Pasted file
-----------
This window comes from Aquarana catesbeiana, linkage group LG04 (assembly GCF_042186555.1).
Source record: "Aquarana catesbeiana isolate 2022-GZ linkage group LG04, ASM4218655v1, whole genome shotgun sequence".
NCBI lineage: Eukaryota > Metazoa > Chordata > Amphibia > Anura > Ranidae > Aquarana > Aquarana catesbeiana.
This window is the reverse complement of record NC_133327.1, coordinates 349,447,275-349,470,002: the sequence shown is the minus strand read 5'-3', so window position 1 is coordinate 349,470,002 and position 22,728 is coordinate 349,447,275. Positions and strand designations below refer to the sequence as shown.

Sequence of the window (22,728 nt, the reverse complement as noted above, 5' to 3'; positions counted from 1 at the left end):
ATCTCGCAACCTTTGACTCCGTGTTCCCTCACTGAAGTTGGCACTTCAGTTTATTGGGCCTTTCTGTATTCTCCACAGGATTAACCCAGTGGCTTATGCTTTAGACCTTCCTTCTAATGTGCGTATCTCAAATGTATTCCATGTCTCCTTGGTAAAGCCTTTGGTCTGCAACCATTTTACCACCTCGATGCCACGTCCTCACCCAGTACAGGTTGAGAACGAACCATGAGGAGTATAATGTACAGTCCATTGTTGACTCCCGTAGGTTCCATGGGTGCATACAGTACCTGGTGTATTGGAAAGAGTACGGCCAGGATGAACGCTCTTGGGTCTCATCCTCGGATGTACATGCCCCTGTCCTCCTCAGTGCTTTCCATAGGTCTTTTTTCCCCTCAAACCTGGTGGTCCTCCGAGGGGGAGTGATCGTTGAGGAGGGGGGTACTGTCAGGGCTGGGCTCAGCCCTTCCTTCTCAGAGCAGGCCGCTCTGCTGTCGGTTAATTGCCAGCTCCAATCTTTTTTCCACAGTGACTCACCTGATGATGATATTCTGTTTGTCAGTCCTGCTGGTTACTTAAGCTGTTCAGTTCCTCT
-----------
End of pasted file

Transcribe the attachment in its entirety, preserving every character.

This window comes from Aquarana catesbeiana, linkage group LG04 (assembly GCF_042186555.1).
Source record: "Aquarana catesbeiana isolate 2022-GZ linkage group LG04, ASM4218655v1, whole genome shotgun sequence".
NCBI lineage: Eukaryota > Metazoa > Chordata > Amphibia > Anura > Ranidae > Aquarana > Aquarana catesbeiana.
This window is the reverse complement of record NC_133327.1, coordinates 349,447,275-349,470,002: the sequence shown is the minus strand read 5'-3', so window position 1 is coordinate 349,470,002 and position 22,728 is coordinate 349,447,275. Positions and strand designations below refer to the sequence as shown.

Sequence of the window (22,728 nt, the reverse complement as noted above, 5' to 3'; positions counted from 1 at the left end):
ATCTCGCAACCTTTGACTCCGTGTTCCCTCACTGAAGTTGGCACTTCAGTTTATTGGGCCTTTCTGTATTCTCCACAGGATTAACCCAGTGGCTTATGCTTTAGACCTTCCTTCTAATGTGCGTATCTCAAATGTATTCCATGTCTCCTTGGTAAAGCCTTTGGTCTGCAACCATTTTACCACCTCGATGCCACGTCCTCACCCAGTACAGGTTGAGAACGAACCATGAGGAGTATAATGTACAGTCCATTGTTGACTCCCGTAGGTTCCATGGGTGCATACAGTACCTGGTGTATTGGAAAGAGTACGGCCAGGATGAACGCTCTTGGGTCTCATCCTCGGATGTACATGCCCCTGTCCTCCTCAGTGCTTTCCATAGGTCTTTTTTCCCCTCAAACCTGGTGGTCCTCCGAGGGGGAGTGATCGTTGAGGAGGGGGGTACTGTCAGGGCTGGGCTCAGCCCTTCCTTCTCAGAGCAGGCCGCTCTGCTGTCGGTTAATTGCCAGCTCCAATCTTTTTTCCACAGTGACTCACCTGATGATGATATTCTGTTTGTCAGTCCTGCTGGTTACTTAAGCTGTTCAGTTCCTCT